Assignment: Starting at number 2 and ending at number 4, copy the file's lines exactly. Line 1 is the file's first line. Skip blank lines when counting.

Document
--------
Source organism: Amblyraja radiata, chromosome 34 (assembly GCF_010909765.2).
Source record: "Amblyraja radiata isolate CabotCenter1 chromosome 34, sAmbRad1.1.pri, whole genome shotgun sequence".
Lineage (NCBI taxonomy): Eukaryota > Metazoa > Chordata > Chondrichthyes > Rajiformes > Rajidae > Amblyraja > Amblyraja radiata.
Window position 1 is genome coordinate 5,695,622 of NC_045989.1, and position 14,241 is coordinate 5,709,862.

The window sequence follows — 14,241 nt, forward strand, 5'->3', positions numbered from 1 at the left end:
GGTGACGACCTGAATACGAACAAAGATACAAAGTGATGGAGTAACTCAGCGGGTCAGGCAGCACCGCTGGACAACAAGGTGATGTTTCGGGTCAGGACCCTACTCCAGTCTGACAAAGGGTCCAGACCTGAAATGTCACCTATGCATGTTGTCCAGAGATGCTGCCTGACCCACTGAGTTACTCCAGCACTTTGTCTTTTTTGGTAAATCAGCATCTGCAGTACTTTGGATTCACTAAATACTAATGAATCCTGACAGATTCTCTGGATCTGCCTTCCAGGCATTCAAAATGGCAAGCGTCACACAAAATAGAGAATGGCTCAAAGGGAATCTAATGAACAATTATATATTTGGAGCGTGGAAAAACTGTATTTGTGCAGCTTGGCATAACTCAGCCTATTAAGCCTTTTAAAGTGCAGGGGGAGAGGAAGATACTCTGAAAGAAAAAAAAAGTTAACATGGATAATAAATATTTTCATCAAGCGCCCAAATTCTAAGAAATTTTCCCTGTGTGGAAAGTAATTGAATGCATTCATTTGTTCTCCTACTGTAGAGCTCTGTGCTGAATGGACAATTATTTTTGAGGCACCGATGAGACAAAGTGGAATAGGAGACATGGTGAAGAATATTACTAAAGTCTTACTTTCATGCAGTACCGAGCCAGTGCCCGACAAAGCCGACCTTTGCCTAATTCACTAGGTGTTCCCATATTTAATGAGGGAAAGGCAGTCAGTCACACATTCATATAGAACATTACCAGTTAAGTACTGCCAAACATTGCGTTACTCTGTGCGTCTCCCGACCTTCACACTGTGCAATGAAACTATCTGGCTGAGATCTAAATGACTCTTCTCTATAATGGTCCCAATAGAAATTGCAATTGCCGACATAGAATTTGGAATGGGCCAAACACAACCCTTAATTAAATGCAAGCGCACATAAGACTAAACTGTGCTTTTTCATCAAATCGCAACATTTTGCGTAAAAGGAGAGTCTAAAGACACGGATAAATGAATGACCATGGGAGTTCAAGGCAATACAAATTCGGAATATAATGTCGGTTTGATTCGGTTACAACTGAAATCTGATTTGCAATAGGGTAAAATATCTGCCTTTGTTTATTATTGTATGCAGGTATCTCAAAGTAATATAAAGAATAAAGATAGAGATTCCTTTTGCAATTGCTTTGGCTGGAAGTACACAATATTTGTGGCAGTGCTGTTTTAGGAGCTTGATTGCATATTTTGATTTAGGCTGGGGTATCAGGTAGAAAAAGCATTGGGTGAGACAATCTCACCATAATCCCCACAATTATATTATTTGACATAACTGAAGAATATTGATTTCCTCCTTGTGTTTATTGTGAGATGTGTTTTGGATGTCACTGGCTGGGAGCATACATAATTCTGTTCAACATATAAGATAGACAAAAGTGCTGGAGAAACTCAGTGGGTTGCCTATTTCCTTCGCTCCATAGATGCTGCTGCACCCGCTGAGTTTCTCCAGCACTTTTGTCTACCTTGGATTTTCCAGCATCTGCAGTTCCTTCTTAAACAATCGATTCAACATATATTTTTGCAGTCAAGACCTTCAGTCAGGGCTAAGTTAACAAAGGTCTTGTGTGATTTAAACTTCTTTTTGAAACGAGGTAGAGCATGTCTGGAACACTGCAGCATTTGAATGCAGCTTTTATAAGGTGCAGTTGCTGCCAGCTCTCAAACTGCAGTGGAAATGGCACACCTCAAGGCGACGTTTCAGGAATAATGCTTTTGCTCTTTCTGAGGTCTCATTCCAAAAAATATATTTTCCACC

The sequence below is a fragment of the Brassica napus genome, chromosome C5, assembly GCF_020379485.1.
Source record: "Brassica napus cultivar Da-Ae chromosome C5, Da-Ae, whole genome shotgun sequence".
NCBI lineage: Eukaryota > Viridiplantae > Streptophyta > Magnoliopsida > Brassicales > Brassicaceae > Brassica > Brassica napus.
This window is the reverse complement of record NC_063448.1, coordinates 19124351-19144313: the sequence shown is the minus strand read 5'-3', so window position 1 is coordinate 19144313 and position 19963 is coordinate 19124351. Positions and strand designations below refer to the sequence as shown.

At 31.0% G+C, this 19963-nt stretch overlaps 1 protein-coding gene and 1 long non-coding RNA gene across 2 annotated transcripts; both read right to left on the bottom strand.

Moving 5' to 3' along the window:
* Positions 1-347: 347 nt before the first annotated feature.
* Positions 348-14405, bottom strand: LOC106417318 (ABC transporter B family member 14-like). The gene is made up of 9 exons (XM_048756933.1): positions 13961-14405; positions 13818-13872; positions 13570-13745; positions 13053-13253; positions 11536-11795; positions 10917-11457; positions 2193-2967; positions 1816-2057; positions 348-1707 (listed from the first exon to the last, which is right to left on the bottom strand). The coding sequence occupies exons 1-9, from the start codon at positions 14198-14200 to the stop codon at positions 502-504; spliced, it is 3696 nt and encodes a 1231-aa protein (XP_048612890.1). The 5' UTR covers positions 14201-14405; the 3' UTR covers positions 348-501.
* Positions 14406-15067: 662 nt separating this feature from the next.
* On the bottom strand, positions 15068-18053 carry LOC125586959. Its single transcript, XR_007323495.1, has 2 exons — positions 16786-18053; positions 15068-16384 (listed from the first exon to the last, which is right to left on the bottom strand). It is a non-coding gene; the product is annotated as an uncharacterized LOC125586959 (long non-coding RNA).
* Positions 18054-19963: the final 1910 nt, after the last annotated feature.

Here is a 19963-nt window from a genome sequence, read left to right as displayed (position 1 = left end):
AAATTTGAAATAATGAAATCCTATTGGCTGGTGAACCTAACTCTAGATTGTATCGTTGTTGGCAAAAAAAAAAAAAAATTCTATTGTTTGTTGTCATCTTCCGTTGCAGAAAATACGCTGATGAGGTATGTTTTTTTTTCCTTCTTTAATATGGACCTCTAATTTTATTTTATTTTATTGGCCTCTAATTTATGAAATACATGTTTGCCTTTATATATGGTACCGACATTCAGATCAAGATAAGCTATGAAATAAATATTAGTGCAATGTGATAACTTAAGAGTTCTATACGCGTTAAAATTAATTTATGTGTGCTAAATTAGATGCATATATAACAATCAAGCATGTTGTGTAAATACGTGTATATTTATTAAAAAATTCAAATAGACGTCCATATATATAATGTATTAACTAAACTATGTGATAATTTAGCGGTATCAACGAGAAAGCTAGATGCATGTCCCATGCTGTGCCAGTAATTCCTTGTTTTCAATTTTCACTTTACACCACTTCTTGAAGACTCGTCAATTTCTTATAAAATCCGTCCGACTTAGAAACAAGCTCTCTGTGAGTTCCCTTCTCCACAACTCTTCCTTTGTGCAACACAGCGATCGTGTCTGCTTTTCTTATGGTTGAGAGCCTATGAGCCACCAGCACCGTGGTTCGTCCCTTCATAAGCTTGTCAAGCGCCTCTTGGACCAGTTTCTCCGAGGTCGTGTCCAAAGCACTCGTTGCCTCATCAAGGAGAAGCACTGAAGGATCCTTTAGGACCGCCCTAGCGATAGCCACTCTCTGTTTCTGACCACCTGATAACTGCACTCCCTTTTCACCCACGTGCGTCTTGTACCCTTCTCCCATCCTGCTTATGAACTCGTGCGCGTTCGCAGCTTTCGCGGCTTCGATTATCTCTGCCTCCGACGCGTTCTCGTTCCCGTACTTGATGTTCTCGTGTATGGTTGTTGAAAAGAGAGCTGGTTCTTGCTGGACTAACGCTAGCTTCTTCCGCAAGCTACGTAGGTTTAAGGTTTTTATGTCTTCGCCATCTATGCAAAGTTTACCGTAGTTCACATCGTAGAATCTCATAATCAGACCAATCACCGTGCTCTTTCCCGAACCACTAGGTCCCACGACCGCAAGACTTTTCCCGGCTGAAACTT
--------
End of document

Source record: "Amblyraja radiata isolate CabotCenter1 chromosome 34, sAmbRad1.1.pri, whole genome shotgun sequence".
Lineage (NCBI taxonomy): Eukaryota > Metazoa > Chordata > Chondrichthyes > Rajiformes > Rajidae > Amblyraja > Amblyraja radiata.
Window position 1 is genome coordinate 5,695,622 of NC_045989.1, and position 14,241 is coordinate 5,709,862.